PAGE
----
Like most Latin languages and unlike English, Hungarian also has a very clear correlation between spelling and pronunciation. This also makes it easier for the learner. If I hear a word I can spell it (well I’m getting there – I’m still often guilty of mistaking an “a” for an “o”) and if I read a word I can pronounce it (though I sound like a 5 year old sounding words out, especially with some of the long words that exist in Hungarian. Bogi sometimes asks me to read her a bedtime story – not because she likes the way the story sounds in my deeper masculine voice, but because it cracks her up to listen to me struggling through the words).

Where Hungarian is difficult, at least for this learner, is in its cases. Now because I’m a mediocre language learner I can’t just accept cases and immerse myself in them. I have to associate them with something in English. In this instance prepositions. So, rather than prepositions, Hungarian has dense thickets of suffixes. -vol, -völ, -hoz, -hez, -ben, -ban, -rol, -röl, -ra, -re, -bol, -böl, the list is (not quite, but seemingly) endless. I hope that one day my mind will clear and suddenly I will be able to automatically suffixise words like I’ve been doing it all my life. But for now, they just leave me tongue tied and gasping for air. Which word or words should take the suffix, which order should the suffixes come in (you can add more than one onto each word), which suffix it should be, and what the vowel in the suffix should be to obey the rules of vowel harmony. All of these questions have to go through my mind every time I say a sentence. And my mind’s not that quick.

So, I have invented my own hybrid language, which I call Hunganian. This is basically Hungarian but without the suffixes and with Romanian prepositions instead. You see, Romanian, while I’m not actually studying it, is similar enough to languages I have studied in the past for me to be able to pick it up relatively easily. I can’t really produce Romanian, but my listening and reading skills are fairly OK. And here in Csikszereda, if you can’t produce the correct Hungarian, you know what everybody’s second language is and you can try that instead. So, for example I might be in a pizza place and say something like “Kerek egy pizzát cu paradicsom, gomba, es paprika, de fara sajt” This is a Hungarian sentence with two Romanian prepositions in it (and one internationally understood Italian word). It translates as “I’d like a pizza with tomato, mushroom and pepper, but without cheese”, where the italicized words are Romanian. Or I’ll be in the chemist and ask for “D-vitamin pentru baba” which means (as you may be able to guess) “Vitamin D for a baby”, with the pentru (for) being Romanian.

Now, as it goes, this works fine. I can get things done and live a relatively normal life. Sadly however, Hunganian is a language that is only very locally useful. Outside Harghita and Covasna counties in the Eastern Carpathians, I suspect it will prove to be a language of no great value. Unless I set myself up as some kind of bringer of Transylvanian harmony and promote the language as a new kind of Esperanto, uniting people in a gloriously peaceful tomorrow.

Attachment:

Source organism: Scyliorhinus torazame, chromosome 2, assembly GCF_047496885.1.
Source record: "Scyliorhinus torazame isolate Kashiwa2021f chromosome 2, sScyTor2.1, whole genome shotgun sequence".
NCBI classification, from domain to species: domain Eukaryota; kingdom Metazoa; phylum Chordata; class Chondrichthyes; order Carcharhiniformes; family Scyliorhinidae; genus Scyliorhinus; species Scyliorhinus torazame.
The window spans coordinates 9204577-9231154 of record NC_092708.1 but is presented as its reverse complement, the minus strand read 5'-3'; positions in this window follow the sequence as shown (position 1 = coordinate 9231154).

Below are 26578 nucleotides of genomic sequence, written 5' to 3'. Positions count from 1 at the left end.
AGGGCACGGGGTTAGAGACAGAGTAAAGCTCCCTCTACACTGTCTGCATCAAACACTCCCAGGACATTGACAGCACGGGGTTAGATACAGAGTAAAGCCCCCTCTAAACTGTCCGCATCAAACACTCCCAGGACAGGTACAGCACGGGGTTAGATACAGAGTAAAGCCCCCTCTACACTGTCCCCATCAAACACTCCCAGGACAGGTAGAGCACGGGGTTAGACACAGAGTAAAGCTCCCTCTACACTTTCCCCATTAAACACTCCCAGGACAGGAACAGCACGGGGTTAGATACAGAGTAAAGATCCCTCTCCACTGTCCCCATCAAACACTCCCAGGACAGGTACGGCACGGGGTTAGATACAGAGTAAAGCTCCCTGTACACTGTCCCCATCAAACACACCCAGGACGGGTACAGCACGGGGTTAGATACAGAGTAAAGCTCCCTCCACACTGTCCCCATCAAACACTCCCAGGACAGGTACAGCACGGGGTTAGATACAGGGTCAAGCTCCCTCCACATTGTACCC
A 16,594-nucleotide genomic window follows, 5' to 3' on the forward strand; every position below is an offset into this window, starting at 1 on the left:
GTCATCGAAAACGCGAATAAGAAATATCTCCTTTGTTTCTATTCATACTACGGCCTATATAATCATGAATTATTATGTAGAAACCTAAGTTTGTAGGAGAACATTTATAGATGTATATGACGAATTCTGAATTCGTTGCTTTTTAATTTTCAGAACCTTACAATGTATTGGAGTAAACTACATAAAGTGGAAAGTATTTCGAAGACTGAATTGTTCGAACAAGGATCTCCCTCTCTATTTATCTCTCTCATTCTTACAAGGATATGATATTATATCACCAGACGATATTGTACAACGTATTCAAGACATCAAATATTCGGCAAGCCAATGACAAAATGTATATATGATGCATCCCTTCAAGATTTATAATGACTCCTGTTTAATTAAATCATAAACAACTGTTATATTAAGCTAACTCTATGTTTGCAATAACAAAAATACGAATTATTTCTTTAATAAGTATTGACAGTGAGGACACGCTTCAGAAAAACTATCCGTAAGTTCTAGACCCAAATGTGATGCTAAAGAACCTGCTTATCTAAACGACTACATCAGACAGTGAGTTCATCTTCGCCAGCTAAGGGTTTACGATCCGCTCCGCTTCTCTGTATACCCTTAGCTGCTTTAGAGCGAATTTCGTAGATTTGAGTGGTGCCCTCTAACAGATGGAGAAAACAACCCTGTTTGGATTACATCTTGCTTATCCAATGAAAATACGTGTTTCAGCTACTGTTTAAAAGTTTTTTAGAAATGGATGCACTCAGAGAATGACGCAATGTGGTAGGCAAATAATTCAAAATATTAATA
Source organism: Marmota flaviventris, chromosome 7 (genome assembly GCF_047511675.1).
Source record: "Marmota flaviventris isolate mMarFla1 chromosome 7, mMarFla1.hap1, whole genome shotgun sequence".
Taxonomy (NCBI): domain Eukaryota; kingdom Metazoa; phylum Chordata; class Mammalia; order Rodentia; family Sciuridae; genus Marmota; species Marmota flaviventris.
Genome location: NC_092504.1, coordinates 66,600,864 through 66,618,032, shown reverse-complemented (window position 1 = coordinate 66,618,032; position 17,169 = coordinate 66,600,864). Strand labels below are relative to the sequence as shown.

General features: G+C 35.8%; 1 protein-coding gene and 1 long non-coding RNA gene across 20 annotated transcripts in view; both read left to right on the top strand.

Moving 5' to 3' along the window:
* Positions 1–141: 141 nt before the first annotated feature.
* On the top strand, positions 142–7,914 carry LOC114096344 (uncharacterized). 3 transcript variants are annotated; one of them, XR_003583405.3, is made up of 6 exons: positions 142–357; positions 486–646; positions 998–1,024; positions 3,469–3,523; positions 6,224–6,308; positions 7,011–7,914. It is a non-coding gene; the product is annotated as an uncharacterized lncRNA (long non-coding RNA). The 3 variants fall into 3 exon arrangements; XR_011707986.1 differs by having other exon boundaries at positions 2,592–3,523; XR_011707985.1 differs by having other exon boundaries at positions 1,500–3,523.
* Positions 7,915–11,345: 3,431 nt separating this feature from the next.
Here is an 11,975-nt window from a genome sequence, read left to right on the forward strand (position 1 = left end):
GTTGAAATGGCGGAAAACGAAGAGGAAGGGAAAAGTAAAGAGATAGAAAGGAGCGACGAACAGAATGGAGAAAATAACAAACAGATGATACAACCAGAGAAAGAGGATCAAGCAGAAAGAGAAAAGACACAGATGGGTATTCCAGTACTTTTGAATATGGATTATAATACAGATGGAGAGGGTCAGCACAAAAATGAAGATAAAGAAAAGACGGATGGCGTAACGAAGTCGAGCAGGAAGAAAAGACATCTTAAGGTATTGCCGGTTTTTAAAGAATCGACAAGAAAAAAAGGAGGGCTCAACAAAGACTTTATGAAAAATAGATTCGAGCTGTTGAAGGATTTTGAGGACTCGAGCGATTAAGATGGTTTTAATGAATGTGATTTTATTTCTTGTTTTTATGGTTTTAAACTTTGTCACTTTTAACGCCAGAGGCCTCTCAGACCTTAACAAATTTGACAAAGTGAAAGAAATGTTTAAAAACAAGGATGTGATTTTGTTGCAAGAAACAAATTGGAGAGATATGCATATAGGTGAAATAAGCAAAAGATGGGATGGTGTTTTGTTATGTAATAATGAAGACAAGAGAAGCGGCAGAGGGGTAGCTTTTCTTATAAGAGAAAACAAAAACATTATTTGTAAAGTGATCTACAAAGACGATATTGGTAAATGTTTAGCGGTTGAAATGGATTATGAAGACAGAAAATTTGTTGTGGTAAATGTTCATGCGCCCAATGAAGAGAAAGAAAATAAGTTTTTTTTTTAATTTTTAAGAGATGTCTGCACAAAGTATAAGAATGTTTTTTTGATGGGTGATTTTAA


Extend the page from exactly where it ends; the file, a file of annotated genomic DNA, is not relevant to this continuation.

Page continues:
[Just to riff a little further on the pizza sentence, I’m still not sure of the correct Hungarian version of my original Hunganian. My instinct tells me that it ought to be a “paradicsomos, gombás, paprikás pizza” which would translate something like a tomatoey, mushroomy, peppery pizza, but that sounds too clunky. There must be a suffix I could add to the pizza rather than to all the toppings. And yes, paradicsom is the word for tomato, and yes it does also mean paradise. The first Magyar to sink his teeth into one after they were brought back from the new world must have been more effusively positive than most Magyars seem to be.]

Posted in hungarian, language | 6 Comments »

Random musings

Posted by Andy Hockley on 28 January, 2006

I’m told that the “cold snap” is reaching its end. This morning for example at 8am it was a mere -30. That’s a full two degrees warmer than the day before. One morning at around 6 (I think Wednesday) it got down to -36 which, as far as I know, is as low as it has got (so far). My inner masochistic lover of symmetry kind of wanted it to get down to -40 as I know that’s the temperature at which the centigrade and fahrenheit scales coincide, and I could have told everyone I know that it was -40 without having to explain. Rather like the way that I always tried to pay my bills in the US on the 7th of July or the 10th of October or whatever, so I knew I was signing cheques (or “checks”, I suppose)without having to think about which way round to list the date.

So cold was it that on the news there were pictures of the Black Sea at Constanta with the ice sheet extending 1km from the shore. Yes, that’s the sea which froze over. It was 50cm thick too.

The US marine who killed a Romanian rock star (I mentioned at the bottom of this post) is being court martialed back home, and might get a slap on the wrist, or possibly even a clip round the ear, or if he’s really really unlucky a good ticking off. This article (from the US military paper Stars and Stripes) says that he’s charged with not only negligent homicide but also adultery. Who knew adultery was a crime? The best bit? The maximum penalty for negligent homicide is three years in jail, and the maximum penalty for adultery is one year. Wonder if they’ll throw in a bit of torture too? Or does the US Military reserve that for foreigners held without trial?